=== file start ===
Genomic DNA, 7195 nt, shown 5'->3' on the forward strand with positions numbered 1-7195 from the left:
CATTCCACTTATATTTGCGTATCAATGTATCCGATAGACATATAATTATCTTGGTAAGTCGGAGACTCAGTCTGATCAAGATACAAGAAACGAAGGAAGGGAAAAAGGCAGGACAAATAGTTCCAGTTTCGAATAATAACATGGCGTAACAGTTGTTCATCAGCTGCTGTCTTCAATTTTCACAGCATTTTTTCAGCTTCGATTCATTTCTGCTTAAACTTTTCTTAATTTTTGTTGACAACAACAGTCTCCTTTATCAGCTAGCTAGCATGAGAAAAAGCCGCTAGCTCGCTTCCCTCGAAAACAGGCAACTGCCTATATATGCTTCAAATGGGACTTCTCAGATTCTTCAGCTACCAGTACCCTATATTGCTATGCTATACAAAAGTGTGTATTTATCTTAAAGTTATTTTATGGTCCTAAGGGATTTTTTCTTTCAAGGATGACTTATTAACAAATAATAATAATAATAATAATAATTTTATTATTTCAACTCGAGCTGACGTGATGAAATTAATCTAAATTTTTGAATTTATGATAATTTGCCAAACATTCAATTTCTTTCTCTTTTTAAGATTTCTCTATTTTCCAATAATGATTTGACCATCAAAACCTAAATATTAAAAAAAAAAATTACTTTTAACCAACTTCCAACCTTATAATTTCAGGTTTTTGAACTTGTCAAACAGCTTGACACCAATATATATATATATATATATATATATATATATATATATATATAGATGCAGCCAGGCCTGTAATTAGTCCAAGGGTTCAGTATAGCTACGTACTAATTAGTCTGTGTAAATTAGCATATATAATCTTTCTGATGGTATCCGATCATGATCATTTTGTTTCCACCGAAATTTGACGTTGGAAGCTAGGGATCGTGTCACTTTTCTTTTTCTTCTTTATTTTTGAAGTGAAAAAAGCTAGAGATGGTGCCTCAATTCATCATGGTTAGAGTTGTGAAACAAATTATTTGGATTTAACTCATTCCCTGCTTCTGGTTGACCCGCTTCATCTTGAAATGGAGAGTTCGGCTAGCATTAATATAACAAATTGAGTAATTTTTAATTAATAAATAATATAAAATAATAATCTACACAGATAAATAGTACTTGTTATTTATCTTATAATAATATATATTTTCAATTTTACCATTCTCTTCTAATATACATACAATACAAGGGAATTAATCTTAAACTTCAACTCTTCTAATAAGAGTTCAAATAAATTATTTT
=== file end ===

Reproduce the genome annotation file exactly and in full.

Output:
Genomic DNA, 7195 nt, shown 5'->3' on the forward strand with positions numbered 1-7195 from the left:
CATTCCACTTATATTTGCGTATCAATGTATCCGATAGACATATAATTATCTTGGTAAGTCGGAGACTCAGTCTGATCAAGATACAAGAAACGAAGGAAGGGAAAAAGGCAGGACAAATAGTTCCAGTTTCGAATAATAACATGGCGTAACAGTTGTTCATCAGCTGCTGTCTTCAATTTTCACAGCATTTTTTCAGCTTCGATTCATTTCTGCTTAAACTTTTCTTAATTTTTGTTGACAACAACAGTCTCCTTTATCAGCTAGCTAGCATGAGAAAAAGCCGCTAGCTCGCTTCCCTCGAAAACAGGCAACTGCCTATATATGCTTCAAATGGGACTTCTCAGATTCTTCAGCTACCAGTACCCTATATTGCTATGCTATACAAAAGTGTGTATTTATCTTAAAGTTATTTTATGGTCCTAAGGGATTTTTTCTTTCAAGGATGACTTATTAACAAATAATAATAATAATAATAATAATTTTATTATTTCAACTCGAGCTGACGTGATGAAATTAATCTAAATTTTTGAATTTATGATAATTTGCCAAACATTCAATTTCTTTCTCTTTTTAAGATTTCTCTATTTTCCAATAATGATTTGACCATCAAAACCTAAATATTAAAAAAAAAAATTACTTTTAACCAACTTCCAACCTTATAATTTCAGGTTTTTGAACTTGTCAAACAGCTTGACACCAATATATATATATATATATATATATATATATATATATATATATAGATGCAGCCAGGCCTGTAATTAGTCCAAGGGTTCAGTATAGCTACGTACTAATTAGTCTGTGTAAATTAGCATATATAATCTTTCTGATGGTATCCGATCATGATCATTTTGTTTCCACCGAAATTTGACGTTGGAAGCTAGGGATCGTGTCACTTTTCTTTTTCTTCTTTATTTTTGAAGTGAAAAAAGCTAGAGATGGTGCCTCAATTCATCATGGTTAGAGTTGTGAAACAAATTATTTGGATTTAACTCATTCCCTGCTTCTGGTTGACCCGCTTCATCTTGAAATGGAGAGTTCGGCTAGCATTAATATAACAAATTGAGTAATTTTTAATTAATAAATAATATAAAATAATAATCTACACAGATAAATAGTACTTGTTATTTATCTTATAATAATATATATTTTCAATTTTACCATTCTCTTCTAATATACATACAATACAAGGGAATTAATCTTAAACTTCAACTCTTCTAATAAGAGTTCAAATAAATTATTTT